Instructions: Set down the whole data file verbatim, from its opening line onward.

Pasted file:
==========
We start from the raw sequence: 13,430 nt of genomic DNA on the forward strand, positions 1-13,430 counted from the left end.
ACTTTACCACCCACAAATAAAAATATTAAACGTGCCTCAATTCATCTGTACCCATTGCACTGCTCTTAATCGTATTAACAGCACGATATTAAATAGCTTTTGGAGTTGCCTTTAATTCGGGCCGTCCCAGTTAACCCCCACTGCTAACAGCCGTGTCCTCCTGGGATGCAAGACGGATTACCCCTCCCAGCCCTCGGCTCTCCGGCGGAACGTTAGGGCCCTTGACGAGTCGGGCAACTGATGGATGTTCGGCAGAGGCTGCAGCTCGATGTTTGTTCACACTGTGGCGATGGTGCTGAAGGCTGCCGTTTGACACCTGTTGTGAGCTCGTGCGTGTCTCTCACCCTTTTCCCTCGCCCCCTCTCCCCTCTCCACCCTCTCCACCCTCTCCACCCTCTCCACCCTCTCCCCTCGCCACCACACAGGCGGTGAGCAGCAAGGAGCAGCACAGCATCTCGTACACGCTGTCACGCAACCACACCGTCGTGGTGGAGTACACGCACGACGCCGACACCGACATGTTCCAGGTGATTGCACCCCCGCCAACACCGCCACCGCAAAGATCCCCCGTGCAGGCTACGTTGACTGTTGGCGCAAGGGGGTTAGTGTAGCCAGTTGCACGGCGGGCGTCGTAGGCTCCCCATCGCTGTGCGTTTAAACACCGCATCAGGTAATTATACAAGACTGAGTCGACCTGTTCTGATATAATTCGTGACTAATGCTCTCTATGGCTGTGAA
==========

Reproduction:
We start from the raw sequence: 13,430 nt of genomic DNA on the forward strand, positions 1-13,430 counted from the left end.
ACTTTACCACCCACAAATAAAAATATTAAACGTGCCTCAATTCATCTGTACCCATTGCACTGCTCTTAATCGTATTAACAGCACGATATTAAATAGCTTTTGGAGTTGCCTTTAATTCGGGCCGTCCCAGTTAACCCCCACTGCTAACAGCCGTGTCCTCCTGGGATGCAAGACGGATTACCCCTCCCAGCCCTCGGCTCTCCGGCGGAACGTTAGGGCCCTTGACGAGTCGGGCAACTGATGGATGTTCGGCAGAGGCTGCAGCTCGATGTTTGTTCACACTGTGGCGATGGTGCTGAAGGCTGCCGTTTGACACCTGTTGTGAGCTCGTGCGTGTCTCTCACCCTTTTCCCTCGCCCCCTCTCCCCTCTCCACCCTCTCCACCCTCTCCACCCTCTCCACCCTCTCCCCTCGCCACCACACAGGCGGTGAGCAGCAAGGAGCAGCACAGCATCTCGTACACGCTGTCACGCAACCACACCGTCGTGGTGGAGTACACGCACGACGCCGACACCGACATGTTCCAGGTGATTGCACCCCCGCCAACACCGCCACCGCAAAGATCCCCCGTGCAGGCTACGTTGACTGTTGGCGCAAGGGGGTTAGTGTAGCCAGTTGCACGGCGGGCGTCGTAGGCTCCCCATCGCTGTGCGTTTAAACACCGCATCAGGTAATTATACAAGACTGAGTCGACCTGTTCTGATATAATTCGTGACTAATGCTCTCTATGGCTGTGAA